If the school uses STPCD, as would be the case for LA schools and some others, then yes, it is against the rules. If not, the school can make up its own rules. What sort of school is it?
     
  13. Piranha

    Piranha Star commenter

    I would think it is against the rules, but I can't see why staff would not agree to it, as it doesn't affect them adversely. Indeed, some might like the fact that it allows pairs or groups to do some planning together. How this fits in with their obligations towards the students I can't say.

    Or, have they extended the day so that staff teach for longer on the other days? That is something I would complain about.
     
  14. grumpydogwoman

    grumpydogwoman Star commenter

    @frustum It's still during the 1265 hours of directed time. I'd have no problem with this provided the school day hasn't been lengthened as described by @Piranha
     
    agathamorse and Lara mfl 05 like this.
  15. frustum

    frustum Star commenter

    I'd agree that it seems fair enough to staff, even if it's technically against the rules. Of course parents are now faced with having to pay for childcare. I don't know what happens with support staff - possibly they'll lose hours but make it up by providing after-school care that afternoon.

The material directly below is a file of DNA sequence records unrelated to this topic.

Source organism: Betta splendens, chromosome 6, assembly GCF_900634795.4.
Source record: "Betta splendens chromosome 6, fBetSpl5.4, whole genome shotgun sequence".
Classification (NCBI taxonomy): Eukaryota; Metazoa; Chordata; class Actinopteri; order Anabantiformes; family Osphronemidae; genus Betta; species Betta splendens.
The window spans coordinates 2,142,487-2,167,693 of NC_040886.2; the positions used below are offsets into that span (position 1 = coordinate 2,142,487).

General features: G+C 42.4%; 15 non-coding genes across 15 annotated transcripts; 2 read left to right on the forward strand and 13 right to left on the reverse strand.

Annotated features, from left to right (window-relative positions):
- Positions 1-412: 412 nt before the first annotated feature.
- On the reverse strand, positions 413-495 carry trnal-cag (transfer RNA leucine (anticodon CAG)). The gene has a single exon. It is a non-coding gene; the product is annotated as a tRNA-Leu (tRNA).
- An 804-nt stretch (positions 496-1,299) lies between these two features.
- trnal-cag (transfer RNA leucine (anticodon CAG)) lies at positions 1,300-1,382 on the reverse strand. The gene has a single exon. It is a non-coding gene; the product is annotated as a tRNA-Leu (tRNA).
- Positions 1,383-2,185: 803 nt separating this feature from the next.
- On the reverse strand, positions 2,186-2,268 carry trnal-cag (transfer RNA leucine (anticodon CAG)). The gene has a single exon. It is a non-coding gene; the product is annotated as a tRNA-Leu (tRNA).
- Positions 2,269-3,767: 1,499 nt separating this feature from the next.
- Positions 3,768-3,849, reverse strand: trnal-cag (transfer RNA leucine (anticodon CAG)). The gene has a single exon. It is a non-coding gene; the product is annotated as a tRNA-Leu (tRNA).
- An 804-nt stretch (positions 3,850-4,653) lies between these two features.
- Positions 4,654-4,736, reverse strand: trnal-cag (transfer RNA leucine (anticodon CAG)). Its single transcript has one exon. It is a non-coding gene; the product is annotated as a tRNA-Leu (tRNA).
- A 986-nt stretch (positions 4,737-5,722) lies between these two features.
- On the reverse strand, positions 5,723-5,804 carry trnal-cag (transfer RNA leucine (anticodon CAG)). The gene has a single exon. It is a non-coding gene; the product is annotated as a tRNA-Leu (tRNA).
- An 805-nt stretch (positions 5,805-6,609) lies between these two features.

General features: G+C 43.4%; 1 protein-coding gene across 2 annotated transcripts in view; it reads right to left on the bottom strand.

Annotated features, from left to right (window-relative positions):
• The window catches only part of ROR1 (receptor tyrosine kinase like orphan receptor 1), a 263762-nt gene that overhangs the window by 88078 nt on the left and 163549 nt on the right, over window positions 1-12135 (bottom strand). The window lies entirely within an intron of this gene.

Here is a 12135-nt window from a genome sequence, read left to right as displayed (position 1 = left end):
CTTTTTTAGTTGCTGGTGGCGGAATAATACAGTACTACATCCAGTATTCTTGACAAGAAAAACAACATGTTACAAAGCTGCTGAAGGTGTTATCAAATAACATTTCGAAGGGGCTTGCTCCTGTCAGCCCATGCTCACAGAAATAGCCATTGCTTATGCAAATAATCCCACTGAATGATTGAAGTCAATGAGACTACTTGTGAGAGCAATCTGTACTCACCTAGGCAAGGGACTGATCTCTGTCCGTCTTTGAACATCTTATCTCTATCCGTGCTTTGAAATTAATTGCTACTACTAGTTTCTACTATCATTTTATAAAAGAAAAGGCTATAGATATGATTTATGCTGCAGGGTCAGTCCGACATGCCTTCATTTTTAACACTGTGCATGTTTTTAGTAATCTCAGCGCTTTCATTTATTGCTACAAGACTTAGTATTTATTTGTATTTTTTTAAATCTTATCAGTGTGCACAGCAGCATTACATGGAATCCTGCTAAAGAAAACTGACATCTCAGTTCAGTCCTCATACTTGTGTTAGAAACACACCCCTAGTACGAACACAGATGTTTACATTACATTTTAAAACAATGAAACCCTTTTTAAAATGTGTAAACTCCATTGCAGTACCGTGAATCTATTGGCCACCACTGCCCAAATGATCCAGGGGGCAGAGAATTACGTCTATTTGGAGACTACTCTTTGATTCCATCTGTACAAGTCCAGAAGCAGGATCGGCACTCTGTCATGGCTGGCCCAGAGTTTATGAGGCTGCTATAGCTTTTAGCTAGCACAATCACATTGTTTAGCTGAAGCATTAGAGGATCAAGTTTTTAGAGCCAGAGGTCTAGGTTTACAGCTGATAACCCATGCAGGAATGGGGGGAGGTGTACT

16. grumpydogwoman

    grumpydogwoman Star commenter

    Very good thinking @frustum. it hadn't occurred to me that it's an excuse to send support staff home and save money that way! How naive I am. How stupidly naive.
     
    UpperPayShelf and agathamorse like this.
  17. Piranha

    Piranha Star commenter

    And if they can get away with it, they can save 10% or so of their teaching staff costs.

    I do wonder what parents think of having to find somebody to look after their children for an extra afternoon. And I also wonder if sending them home at 1:30pm is early enough to make 10%. Afternoon sessions at schools are often shorter than in the morning.
     
  18. Happygopolitely

    Happygopolitely Established commenter

    I will check with them.
     
    agathamorse likes this.
  19. caterpillartobutterfly

    caterpillartobutterfly Star commenter

    I assume they have slightly longer hours on the other days.
     
  20. CalF123

    CalF123 New commenter

    I’m a deputy head/ business manager and this is similar to the model we operate.

    Basically, we don’t allow PPA time during the school day. It’s our belief that all output by teaching staff during this time should be exclusively focused on the reason we are there- the pupils. This policy enables us to maximise the output from our resources, and reduce class sizes.

    Teaching staff are able to take their PPA time before 8.30 am or after 4pm.